Recently, a New York court limited a defendant’s access to an injured party’s social media accounts and postings. In Kregg v. Maldonado, the Appellate Division, Fourth Department, the defendant requested all social media accounts used or maintained by the plaintiff, who was involved in a motorcycle accident.
The defendant sought the “entire contents” from the plaintiff’s Facebook and MySpace accounts and any internet postings made in connection with those accounts. The plaintiff objected on the grounds of relevancy and stated that the request for the records was a “fishing expedition.”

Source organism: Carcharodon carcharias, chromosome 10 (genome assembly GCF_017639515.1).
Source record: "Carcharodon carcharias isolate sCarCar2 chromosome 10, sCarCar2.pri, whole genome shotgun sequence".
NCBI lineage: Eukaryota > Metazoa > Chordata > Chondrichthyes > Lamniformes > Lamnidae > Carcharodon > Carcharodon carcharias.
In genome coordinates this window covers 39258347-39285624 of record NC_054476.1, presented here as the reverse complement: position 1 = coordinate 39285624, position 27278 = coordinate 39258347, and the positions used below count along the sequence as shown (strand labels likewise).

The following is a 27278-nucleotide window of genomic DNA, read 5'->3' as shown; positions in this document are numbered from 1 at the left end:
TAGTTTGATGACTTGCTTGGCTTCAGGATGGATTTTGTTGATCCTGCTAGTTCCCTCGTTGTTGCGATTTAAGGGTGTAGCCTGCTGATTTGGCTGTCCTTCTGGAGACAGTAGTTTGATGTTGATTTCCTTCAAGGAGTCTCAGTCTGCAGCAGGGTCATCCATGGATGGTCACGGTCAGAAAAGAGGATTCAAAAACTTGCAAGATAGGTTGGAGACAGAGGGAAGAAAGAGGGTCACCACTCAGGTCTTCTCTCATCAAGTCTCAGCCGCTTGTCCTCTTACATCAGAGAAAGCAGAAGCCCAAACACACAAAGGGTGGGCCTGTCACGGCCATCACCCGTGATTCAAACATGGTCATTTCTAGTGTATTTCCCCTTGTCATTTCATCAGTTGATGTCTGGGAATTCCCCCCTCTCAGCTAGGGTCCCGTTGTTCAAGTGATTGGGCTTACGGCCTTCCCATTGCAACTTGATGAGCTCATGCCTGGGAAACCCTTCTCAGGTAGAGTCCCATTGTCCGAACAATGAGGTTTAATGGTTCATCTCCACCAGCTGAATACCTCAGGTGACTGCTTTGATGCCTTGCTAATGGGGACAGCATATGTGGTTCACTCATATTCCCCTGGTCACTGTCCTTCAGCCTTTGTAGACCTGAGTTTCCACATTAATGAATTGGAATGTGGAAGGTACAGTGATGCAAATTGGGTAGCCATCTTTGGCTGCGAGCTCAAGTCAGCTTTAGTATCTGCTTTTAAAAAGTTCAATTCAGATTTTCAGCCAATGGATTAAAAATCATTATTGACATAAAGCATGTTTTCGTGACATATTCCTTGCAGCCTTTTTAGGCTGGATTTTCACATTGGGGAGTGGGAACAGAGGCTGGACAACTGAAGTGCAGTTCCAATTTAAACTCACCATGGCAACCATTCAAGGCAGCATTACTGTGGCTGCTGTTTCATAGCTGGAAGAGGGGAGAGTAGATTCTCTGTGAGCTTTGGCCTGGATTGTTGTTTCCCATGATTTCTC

The Court ruled that the defendant’s request was overbroad. In this case, there was no issue that any information in the social media accounts contradicted the plaintiff’s claims for damages. Instead, the Court held that the defendant needed to narrowly tailor its request to social media information that relates to the claimed injuries from the accident.
We have warned in many blogs on our website that defendants in personal injury cases demand access to a party’s social media accounts. This case, while correctly decided in my opinion, is another warning that anything you write or post on the internet may be discoverable in your case – and used against you.
Fighting for your rights in a New Hampshire car accident case takes an experienced lawyer. If you or someone close to you has been injured, please call Douglas, Leonard & Garvey, P.C. at (603) 288-1403 or fill out an online contact form.